More and more companies and institutions are going bankrupt as a result of the corona crisis, according to figures from the Central Bureau of Statistics (CBS). Hospitality companies, among others, have a hard time. This also applies to the family business of Mike van den Berg, who together with his father filed for bankruptcy for their bakery business.
"I am the sixth generation working in the bakery. We are 156 years old," says the Gouda entrepreneur. His father is the official owner, he has the face and the right hand. The bakery is much more than a bakery. The company also includes two shops, a lunchroom, a catering service and a stroopwafel shop. Tourism was an important source of income.
"I think everyone thought in the first week of the lockdown: this will blow over", Van den Berg describes. But after a few weeks it looked less and less rosy. "The press conferences were even more nerve-wracking for us than the World Cup finals." Last year, the bakery company had invested heavily in tourism. "I compare it to sowing and harvesting. The harvest has failed."
35 men on the street
One of his biggest concerns when the lockdown continued was the 35-strong team. "We first looked at opportunities and openings. Like home breakfast service, things like that," he says. Yet it was not enough. "It was no match for the tourist coaches we normally receive."
"It was no match for the coaches full of tourists that we normally receive."
Dad Van den Berg eventually decided to file for bankruptcy. "As a private individual you are personally liable," he explains. "You have to sense how far you can absorb the blow. That limit was reached at some point. We missed too much turnover."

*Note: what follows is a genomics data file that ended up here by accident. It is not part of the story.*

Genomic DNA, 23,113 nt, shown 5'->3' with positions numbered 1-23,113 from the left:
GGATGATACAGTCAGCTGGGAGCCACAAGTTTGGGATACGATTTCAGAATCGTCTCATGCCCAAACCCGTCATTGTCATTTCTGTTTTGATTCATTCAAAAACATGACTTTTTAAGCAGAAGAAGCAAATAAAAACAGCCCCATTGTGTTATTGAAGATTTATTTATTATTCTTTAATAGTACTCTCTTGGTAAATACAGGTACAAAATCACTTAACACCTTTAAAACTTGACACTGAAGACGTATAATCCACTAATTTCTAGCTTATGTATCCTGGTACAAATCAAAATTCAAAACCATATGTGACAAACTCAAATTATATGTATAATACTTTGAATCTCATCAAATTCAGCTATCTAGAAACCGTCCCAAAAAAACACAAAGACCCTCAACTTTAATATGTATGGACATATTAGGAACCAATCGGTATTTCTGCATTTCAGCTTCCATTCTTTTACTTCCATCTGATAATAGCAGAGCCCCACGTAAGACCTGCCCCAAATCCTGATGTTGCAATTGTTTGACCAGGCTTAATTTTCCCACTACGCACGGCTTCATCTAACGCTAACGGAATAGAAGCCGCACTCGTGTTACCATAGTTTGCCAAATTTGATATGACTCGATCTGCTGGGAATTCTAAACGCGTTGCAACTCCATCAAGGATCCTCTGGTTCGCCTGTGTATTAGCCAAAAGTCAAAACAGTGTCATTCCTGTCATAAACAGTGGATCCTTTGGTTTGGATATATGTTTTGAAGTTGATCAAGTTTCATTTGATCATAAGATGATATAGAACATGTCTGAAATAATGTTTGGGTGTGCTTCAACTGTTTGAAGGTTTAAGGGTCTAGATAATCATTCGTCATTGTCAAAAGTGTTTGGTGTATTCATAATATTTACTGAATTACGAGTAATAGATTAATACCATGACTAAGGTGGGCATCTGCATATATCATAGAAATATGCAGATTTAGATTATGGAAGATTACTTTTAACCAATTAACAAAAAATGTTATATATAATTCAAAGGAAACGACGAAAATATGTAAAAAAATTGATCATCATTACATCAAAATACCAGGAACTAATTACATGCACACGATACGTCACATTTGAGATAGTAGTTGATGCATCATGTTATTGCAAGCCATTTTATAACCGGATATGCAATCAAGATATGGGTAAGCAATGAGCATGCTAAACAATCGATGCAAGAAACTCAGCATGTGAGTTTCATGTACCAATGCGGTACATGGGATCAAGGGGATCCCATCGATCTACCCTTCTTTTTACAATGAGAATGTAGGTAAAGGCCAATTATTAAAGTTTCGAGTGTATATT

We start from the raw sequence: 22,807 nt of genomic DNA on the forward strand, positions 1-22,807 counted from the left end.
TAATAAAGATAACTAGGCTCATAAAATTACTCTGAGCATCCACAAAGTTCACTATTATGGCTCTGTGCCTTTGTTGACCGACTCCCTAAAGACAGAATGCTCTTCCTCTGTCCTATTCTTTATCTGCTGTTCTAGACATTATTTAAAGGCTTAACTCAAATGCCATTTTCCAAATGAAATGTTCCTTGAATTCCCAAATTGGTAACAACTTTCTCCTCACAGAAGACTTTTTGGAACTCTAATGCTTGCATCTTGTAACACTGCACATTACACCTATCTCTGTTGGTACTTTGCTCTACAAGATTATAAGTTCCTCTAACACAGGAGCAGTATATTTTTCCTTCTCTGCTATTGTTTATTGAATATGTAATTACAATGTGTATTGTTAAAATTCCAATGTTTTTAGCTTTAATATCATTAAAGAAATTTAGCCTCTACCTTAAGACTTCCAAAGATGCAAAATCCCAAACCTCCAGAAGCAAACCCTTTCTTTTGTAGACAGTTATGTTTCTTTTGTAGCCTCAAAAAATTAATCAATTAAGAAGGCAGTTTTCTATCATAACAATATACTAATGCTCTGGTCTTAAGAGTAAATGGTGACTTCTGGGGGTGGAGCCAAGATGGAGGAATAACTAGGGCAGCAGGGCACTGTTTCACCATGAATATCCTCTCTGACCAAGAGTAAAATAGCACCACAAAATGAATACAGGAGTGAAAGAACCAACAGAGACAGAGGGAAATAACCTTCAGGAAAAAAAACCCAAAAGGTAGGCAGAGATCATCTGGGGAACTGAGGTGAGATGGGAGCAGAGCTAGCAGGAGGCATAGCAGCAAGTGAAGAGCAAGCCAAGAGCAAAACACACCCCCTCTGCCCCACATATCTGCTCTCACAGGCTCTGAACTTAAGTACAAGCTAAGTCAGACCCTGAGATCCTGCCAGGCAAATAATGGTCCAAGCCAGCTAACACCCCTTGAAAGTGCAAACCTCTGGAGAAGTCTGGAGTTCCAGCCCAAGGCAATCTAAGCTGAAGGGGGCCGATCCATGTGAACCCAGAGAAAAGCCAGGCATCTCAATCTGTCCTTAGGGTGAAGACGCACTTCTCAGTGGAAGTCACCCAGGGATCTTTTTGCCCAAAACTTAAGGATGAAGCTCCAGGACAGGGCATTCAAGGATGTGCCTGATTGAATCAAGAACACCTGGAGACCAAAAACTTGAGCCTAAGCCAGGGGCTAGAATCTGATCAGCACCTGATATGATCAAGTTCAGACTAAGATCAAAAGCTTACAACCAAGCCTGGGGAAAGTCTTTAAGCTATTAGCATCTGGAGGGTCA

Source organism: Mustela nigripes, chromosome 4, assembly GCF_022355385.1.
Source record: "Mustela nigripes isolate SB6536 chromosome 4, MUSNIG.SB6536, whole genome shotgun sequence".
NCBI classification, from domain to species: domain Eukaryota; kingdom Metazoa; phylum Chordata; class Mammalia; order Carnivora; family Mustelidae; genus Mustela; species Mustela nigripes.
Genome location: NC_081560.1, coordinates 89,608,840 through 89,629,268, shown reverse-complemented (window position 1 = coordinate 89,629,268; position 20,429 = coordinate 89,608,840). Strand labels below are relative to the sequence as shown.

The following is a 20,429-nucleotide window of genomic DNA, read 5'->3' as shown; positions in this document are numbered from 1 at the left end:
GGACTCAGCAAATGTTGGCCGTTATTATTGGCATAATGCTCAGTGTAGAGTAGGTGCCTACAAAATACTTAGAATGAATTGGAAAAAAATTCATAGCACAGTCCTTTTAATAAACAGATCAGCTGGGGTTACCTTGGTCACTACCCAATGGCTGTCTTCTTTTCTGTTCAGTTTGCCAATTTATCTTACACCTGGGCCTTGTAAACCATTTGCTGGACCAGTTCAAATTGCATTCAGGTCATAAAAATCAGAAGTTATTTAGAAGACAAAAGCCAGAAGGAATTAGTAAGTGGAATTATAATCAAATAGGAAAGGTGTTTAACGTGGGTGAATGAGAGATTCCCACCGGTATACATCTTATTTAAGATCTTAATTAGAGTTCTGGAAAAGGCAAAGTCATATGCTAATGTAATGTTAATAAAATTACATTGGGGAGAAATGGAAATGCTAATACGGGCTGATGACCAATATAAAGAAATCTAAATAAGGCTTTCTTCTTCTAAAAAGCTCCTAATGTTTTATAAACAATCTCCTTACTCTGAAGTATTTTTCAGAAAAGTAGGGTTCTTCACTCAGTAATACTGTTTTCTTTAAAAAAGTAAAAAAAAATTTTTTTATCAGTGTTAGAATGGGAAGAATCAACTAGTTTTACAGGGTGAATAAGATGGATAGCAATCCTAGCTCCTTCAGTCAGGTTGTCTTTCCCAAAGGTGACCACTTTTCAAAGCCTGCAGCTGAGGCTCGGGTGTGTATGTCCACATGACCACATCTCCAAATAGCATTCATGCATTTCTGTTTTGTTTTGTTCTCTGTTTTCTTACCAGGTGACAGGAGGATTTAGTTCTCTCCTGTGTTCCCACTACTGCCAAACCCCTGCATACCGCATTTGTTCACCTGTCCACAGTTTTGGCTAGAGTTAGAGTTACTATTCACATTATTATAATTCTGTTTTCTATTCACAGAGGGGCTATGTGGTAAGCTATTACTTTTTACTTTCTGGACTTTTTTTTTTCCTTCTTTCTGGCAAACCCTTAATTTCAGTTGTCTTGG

'Start looking at restart immediately'
Despite the blow, the 31-year-old entrepreneur's fire has not yet gone out. "I immediately started looking at a restart." He wants to shift the focus of the company from tourism to stroopwafels. "I hope that we can take some personnel with us on a restart. And that my father will come to work for me, because I cannot do without his experience. My father has worked hard for fifty years, he is a kind of steam locomotive."
It is not how the entrepreneur from Gouda had envisioned the takeover of the family business. "I'd rather my dad gave the key to me at some point."
Togetherness in Gouda
Van den Berg's emotions shoot from left to right. "Sometimes you think, I have failed. But it helps me to talk to others." He is happy to be an entrepreneur in Gouda. "The city has a warm heart for me. All bakers in Gouda called me to ask if they could help me. I am not of the competition."
"All the bakers in Gouda called me to ask if they could help me."
Whether the government should have done more to save his company, Van den Berg does not know. "I wouldn't want to be in someone's shoes there. Besides, I can't see into the government's wallet," he emphasizes. "And I am happy that we live in the Netherlands. When I look at other countries, the support packages are more shabby there."